Tag Archives: CRCP 24

Mauro v. State Farm Mutual Auto Insurance, 2013COA117 (Aug. 1, 2013)

“If the interest of the absentee is not represented at all, or if all existing parties are adverse to him, then he is not adequately represented.” Opinion. In a personal injury case, the parties moved for a protective order to keep certain records confidential. State Farm, defendant’s insurer, moved to intervene and oppose the order. The trial court denied the motion, but the court of appeals reversed. The court agreed with State Farm that: 1) its record-keeping obligations under state law gave it an interest in the outcome of the protective order; 2) there was no other venue in which State Farm could challenge the order; and 3) its interests were not protected by counsel for the insured, even if that counsel was hired by State Farm. The court did not, however, rule on the merits of the protective order. Instead, State Farm was permitted to intervene on remand.



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Filed under Evidence, Insurance, Proceedure, Torts

In Re the Interest of O.C. a Child, and Concerning C.M., 2012COA161 (September 27, 2012)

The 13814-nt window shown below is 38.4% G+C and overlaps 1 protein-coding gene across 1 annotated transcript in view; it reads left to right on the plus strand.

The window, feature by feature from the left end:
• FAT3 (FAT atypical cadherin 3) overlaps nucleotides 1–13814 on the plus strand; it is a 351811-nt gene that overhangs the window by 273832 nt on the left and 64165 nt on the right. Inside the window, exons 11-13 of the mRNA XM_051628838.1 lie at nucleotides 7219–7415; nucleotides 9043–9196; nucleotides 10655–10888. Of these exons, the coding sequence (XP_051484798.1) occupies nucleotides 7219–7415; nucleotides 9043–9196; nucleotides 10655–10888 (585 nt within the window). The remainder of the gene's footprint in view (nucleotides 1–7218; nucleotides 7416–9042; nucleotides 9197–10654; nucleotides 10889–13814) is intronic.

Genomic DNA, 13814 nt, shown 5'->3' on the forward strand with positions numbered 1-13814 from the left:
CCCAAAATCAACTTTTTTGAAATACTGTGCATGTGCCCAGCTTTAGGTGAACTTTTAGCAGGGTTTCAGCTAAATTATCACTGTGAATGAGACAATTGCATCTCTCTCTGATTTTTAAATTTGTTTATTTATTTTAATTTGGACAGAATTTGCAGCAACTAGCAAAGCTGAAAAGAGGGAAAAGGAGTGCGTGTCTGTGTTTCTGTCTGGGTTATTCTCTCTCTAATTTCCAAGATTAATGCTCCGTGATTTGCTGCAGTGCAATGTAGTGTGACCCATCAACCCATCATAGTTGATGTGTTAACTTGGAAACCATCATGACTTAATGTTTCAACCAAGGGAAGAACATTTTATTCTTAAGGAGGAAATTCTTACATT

What voices should be at the table when deciding who should take care of a child who has been removed from the care of his parents? In this case, the child was removed from the care of the mother. The child stayed with a friend until moved to a foster home. Grandparents sought to intervene to request that the child be placed with them. The County and the Guardian Ad Litem opposed the grandparents’ request. The trial court agreed with the County because the grandparents did not have the child in their care for three months, as it believed was required under C.R.S. 19-3-507. The court of appeals first determined that it could decide the appeal by deeming the denial of the motion to intervene as a final order. The court then held that the statutory requirement of three months of care before gaining a right to intervene only applied to foster parents, but not grandparents or other relatives.



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Filed under Appellate Review Challenged, Family Law